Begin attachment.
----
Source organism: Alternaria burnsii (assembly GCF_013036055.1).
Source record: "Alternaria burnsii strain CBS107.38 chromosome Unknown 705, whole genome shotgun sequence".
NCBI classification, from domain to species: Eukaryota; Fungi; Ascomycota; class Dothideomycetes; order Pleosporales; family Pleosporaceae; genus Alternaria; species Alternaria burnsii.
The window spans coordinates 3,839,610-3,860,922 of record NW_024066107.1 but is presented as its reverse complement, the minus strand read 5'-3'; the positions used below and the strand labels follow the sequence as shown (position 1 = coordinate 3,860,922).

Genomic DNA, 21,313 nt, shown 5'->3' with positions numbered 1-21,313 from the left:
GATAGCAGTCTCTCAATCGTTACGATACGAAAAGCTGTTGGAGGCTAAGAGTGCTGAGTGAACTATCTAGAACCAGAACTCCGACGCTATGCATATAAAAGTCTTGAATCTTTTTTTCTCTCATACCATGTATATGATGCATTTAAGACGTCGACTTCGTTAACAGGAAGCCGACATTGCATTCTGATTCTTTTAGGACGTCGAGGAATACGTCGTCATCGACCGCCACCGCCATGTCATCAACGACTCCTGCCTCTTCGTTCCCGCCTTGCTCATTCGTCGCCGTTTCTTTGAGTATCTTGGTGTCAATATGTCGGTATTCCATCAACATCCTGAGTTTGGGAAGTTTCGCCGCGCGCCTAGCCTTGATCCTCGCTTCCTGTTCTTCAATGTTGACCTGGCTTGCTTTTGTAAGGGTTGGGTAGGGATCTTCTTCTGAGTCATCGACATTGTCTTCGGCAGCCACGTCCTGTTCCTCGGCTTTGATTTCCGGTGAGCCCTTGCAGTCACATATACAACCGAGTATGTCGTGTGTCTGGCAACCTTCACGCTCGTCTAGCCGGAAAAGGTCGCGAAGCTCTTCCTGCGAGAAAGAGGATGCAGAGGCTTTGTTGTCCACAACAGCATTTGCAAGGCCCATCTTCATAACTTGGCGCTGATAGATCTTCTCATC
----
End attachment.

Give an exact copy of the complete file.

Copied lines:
Source organism: Alternaria burnsii (assembly GCF_013036055.1).
Source record: "Alternaria burnsii strain CBS107.38 chromosome Unknown 705, whole genome shotgun sequence".
NCBI classification, from domain to species: Eukaryota; Fungi; Ascomycota; class Dothideomycetes; order Pleosporales; family Pleosporaceae; genus Alternaria; species Alternaria burnsii.
The window spans coordinates 3,839,610-3,860,922 of record NW_024066107.1 but is presented as its reverse complement, the minus strand read 5'-3'; the positions used below and the strand labels follow the sequence as shown (position 1 = coordinate 3,860,922).

Genomic DNA, 21,313 nt, shown 5'->3' with positions numbered 1-21,313 from the left:
GATAGCAGTCTCTCAATCGTTACGATACGAAAAGCTGTTGGAGGCTAAGAGTGCTGAGTGAACTATCTAGAACCAGAACTCCGACGCTATGCATATAAAAGTCTTGAATCTTTTTTTCTCTCATACCATGTATATGATGCATTTAAGACGTCGACTTCGTTAACAGGAAGCCGACATTGCATTCTGATTCTTTTAGGACGTCGAGGAATACGTCGTCATCGACCGCCACCGCCATGTCATCAACGACTCCTGCCTCTTCGTTCCCGCCTTGCTCATTCGTCGCCGTTTCTTTGAGTATCTTGGTGTCAATATGTCGGTATTCCATCAACATCCTGAGTTTGGGAAGTTTCGCCGCGCGCCTAGCCTTGATCCTCGCTTCCTGTTCTTCAATGTTGACCTGGCTTGCTTTTGTAAGGGTTGGGTAGGGATCTTCTTCTGAGTCATCGACATTGTCTTCGGCAGCCACGTCCTGTTCCTCGGCTTTGATTTCCGGTGAGCCCTTGCAGTCACATATACAACCGAGTATGTCGTGTGTCTGGCAACCTTCACGCTCGTCTAGCCGGAAAAGGTCGCGAAGCTCTTCCTGCGAGAAAGAGGATGCAGAGGCTTTGTTGTCCACAACAGCATTTGCAAGGCCCATCTTCATAACTTGGCGCTGATAGATCTTCTCATC